Hence, to bridge the requirement gap of engineers and cater to the increasing needs of the students who desire to study engineering who could not secure admission in IIT, the politicians in India decided to allow private institutions to start engineering colleges on a large scale.

Thus, as the number of engineering colleges increased, so did the number of students who wanted to pursue engineering. Due to this, more and more students started studying engineering, hoping that they would fulfil their parents’ wish to become an engineer and someday might land in the U.S., just like the IIT graduates did.

At the same time, the IT wave hit India, along with the Indian economy opening after 1991. This resulted in huge demand for IT and computer engineers in India and abroad as well. Many Indian IT companies like Infosys, Wipro, TCS started hiring IT professionals and later sent them onsite (U.S.).

Representative Image. (Source: Wikimedia Commons)

Thus, began a trend of Indian engineers, many of whom were not IIT graduates, to finally get a chance to work in the U.S. and pursue their American dream. This motivated even more parents and families all over India to push their sons/daughters to study engineering, and this is how the number of engineering graduates in India skyrocketed.

Today, we see that in big cities like Mumbai, Pune or Bangalore, every family or home has either their son/daughter or some distant relative settled/working in IT in the U.S.

Besides, another thing I noticed from Americans is that American students in high school are especially scared of maths and engineering. And this is one of the reasons why they don’t study engineering. Of course, Americans are fortunate to have a lot of freedom and options to choose their desired field of study, besides engineering.

Usually, American girls are less motivated to pursue engineering (they prefer writing, arts or medical more as told to me by several Americans), and guys often think of studying business, law or medical more than engineering/STEM. In addition, the public school system in the U.S. is not the best and is often derided by several Americans.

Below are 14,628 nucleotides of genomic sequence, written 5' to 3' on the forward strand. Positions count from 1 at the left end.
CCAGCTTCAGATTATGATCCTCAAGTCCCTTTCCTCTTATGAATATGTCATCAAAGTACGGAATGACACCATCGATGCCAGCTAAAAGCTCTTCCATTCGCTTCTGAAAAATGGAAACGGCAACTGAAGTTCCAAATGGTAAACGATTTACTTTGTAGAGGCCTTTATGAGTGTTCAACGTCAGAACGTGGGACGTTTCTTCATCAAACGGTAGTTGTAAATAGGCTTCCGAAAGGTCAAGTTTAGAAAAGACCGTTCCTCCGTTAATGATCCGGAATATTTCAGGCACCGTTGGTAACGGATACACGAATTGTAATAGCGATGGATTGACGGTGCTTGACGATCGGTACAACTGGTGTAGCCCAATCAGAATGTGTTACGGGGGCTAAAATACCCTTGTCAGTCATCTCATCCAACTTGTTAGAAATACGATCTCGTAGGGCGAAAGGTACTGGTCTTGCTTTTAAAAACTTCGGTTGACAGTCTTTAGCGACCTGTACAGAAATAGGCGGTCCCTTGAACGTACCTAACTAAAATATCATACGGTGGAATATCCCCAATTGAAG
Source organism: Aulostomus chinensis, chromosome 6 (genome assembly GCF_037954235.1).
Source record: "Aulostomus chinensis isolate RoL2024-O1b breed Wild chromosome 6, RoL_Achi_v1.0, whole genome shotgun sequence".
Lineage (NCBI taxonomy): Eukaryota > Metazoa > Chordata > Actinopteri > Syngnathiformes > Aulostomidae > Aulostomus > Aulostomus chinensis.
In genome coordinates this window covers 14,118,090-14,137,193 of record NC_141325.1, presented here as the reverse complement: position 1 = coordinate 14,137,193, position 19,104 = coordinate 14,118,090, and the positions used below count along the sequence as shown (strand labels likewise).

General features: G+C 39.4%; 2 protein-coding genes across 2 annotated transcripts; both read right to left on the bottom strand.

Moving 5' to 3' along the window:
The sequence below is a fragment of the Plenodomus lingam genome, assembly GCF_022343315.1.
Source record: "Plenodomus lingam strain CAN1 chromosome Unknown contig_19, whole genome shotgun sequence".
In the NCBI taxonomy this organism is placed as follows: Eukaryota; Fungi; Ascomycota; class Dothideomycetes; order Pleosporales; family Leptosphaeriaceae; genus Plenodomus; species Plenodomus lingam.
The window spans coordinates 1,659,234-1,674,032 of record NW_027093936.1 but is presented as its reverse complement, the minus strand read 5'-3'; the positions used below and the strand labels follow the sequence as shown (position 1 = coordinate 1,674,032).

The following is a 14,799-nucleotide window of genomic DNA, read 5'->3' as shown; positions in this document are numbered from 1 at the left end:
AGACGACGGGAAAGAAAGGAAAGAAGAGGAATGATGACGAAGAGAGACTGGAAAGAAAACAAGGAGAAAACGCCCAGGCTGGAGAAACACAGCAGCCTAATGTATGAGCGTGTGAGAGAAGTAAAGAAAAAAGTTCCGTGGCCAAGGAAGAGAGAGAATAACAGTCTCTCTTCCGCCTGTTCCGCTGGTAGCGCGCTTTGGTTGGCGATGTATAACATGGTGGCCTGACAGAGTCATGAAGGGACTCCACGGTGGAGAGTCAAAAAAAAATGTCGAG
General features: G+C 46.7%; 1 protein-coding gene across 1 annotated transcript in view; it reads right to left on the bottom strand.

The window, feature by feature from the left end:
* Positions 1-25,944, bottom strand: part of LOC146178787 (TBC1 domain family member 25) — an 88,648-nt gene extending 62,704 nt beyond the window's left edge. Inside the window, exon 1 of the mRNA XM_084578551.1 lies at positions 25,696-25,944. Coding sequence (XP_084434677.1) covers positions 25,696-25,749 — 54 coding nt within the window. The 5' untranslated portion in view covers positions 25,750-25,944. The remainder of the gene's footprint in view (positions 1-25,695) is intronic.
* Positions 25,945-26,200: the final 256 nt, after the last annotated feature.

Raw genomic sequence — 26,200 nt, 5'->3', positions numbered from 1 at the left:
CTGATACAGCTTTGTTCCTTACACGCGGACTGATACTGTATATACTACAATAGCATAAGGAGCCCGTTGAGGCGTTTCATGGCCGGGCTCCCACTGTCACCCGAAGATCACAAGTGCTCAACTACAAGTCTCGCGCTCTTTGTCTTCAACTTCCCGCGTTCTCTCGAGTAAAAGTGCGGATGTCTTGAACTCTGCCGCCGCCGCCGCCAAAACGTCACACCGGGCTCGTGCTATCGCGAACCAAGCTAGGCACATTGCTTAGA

Hence, the basics of maths are not taught well enough in school to motivate the students. Also, students are well aware of the other options like business or law, which are more lucrative and relatively easy compared to Engineering.

The large influx of international students in STEM/engineering has been reflected in the mindset of Americans in some way. The usual assumption that Asians are good at math or Indians are good at programming makes many American kids less interested in engineering.

Also, as the international crowd usually does not study law or business or arts in the U.S. (atleast not in large numbers), these fields are less competitive and, hence, more preferred.

The Pressure To Become An Engineer

Another reason which does affect is the relatively less family/societal pressure among Americans to study engineering. American kids have more freedom and parents rarely pressure their kids to pursue any particular field of study. As most American families are either well-off and educated, the motivation to pursue the American dream of good and luxurious life only after engineering/working in IT does not hold true.

Americans can pursue any career and still maintain their high standard of living as other fields like business, law, sports or even writing yield rich dividends (depending on the level of education and experience they attain in those fields). But the point is that due to the availability of multiple lucrative career options (apart from engineering), it is natural for many Americans to take the less difficult path.